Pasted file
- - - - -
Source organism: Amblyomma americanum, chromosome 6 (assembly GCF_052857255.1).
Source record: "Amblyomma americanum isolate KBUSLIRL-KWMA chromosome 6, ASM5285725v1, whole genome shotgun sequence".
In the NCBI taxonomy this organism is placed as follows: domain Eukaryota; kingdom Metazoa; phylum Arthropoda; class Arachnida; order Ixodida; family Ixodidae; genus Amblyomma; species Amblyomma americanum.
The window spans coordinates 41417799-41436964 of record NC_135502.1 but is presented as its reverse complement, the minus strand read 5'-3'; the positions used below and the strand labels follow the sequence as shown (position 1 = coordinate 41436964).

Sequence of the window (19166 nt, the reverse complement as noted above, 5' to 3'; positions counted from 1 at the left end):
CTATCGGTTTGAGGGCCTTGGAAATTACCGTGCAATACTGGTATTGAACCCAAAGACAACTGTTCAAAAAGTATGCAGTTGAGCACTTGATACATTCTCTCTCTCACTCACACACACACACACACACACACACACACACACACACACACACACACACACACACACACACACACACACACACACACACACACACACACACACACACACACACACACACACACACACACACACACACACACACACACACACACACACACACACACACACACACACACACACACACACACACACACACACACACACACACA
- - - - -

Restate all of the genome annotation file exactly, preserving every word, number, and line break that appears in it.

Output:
Source organism: Amblyomma americanum, chromosome 6 (assembly GCF_052857255.1).
Source record: "Amblyomma americanum isolate KBUSLIRL-KWMA chromosome 6, ASM5285725v1, whole genome shotgun sequence".
In the NCBI taxonomy this organism is placed as follows: domain Eukaryota; kingdom Metazoa; phylum Arthropoda; class Arachnida; order Ixodida; family Ixodidae; genus Amblyomma; species Amblyomma americanum.
The window spans coordinates 41417799-41436964 of record NC_135502.1 but is presented as its reverse complement, the minus strand read 5'-3'; the positions used below and the strand labels follow the sequence as shown (position 1 = coordinate 41436964).

Sequence of the window (19166 nt, the reverse complement as noted above, 5' to 3'; positions counted from 1 at the left end):
CTATCGGTTTGAGGGCCTTGGAAATTACCGTGCAATACTGGTATTGAACCCAAAGACAACTGTTCAAAAAGTATGCAGTTGAGCACTTGATACATTCTCTCTCTCACTCACACACACACACACACACACACACACACACACACACACACACACACACACACACACACACACACACACACACACACACACACACACACACACACACACACACACACACACACACACACACACACACACACACACACACACACACACACACACACACACACACACACACACACACACACACACACACACACACACACACA